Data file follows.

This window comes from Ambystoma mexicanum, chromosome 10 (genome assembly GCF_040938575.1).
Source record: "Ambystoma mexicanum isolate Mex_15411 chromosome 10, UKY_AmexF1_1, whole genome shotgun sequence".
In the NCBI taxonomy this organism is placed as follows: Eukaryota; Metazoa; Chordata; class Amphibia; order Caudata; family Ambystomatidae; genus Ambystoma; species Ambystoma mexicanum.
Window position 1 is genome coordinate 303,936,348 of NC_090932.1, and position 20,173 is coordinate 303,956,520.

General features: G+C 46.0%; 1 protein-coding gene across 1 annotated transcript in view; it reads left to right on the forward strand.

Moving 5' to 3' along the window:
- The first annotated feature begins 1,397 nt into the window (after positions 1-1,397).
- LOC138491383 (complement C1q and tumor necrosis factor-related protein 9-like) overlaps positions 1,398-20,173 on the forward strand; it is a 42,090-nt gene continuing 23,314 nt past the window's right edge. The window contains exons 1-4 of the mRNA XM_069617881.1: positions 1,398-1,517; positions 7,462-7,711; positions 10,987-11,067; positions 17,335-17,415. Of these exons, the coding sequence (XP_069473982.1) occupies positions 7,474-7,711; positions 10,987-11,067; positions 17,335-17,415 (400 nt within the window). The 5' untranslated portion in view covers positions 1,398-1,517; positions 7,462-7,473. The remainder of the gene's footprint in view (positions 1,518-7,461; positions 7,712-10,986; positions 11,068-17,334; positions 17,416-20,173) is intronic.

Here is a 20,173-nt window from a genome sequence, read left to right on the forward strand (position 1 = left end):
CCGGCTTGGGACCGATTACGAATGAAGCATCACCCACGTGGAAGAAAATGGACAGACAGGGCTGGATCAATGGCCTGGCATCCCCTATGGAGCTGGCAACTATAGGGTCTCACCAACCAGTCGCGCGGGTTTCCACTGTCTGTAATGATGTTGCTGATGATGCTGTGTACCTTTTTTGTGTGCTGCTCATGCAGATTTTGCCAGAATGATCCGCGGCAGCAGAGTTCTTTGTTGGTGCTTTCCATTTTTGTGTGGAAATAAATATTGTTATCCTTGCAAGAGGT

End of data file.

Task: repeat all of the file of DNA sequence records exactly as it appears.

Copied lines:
This window comes from Ambystoma mexicanum, chromosome 10 (genome assembly GCF_040938575.1).
Source record: "Ambystoma mexicanum isolate Mex_15411 chromosome 10, UKY_AmexF1_1, whole genome shotgun sequence".
In the NCBI taxonomy this organism is placed as follows: Eukaryota; Metazoa; Chordata; class Amphibia; order Caudata; family Ambystomatidae; genus Ambystoma; species Ambystoma mexicanum.
Window position 1 is genome coordinate 303,936,348 of NC_090932.1, and position 20,173 is coordinate 303,956,520.

General features: G+C 46.0%; 1 protein-coding gene across 1 annotated transcript in view; it reads left to right on the forward strand.

Moving 5' to 3' along the window:
- The first annotated feature begins 1,397 nt into the window (after positions 1-1,397).
- LOC138491383 (complement C1q and tumor necrosis factor-related protein 9-like) overlaps positions 1,398-20,173 on the forward strand; it is a 42,090-nt gene continuing 23,314 nt past the window's right edge. The window contains exons 1-4 of the mRNA XM_069617881.1: positions 1,398-1,517; positions 7,462-7,711; positions 10,987-11,067; positions 17,335-17,415. Of these exons, the coding sequence (XP_069473982.1) occupies positions 7,474-7,711; positions 10,987-11,067; positions 17,335-17,415 (400 nt within the window). The 5' untranslated portion in view covers positions 1,398-1,517; positions 7,462-7,473. The remainder of the gene's footprint in view (positions 1,518-7,461; positions 7,712-10,986; positions 11,068-17,334; positions 17,416-20,173) is intronic.

Here is a 20,173-nt window from a genome sequence, read left to right on the forward strand (position 1 = left end):
CCGGCTTGGGACCGATTACGAATGAAGCATCACCCACGTGGAAGAAAATGGACAGACAGGGCTGGATCAATGGCCTGGCATCCCCTATGGAGCTGGCAACTATAGGGTCTCACCAACCAGTCGCGCGGGTTTCCACTGTCTGTAATGATGTTGCTGATGATGCTGTGTACCTTTTTTGTGTGCTGCTCATGCAGATTTTGCCAGAATGATCCGCGGCAGCAGAGTTCTTTGTTGGTGCTTTCCATTTTTGTGTGGAAATAAATATTGTTATCCTTGCAAGAGGT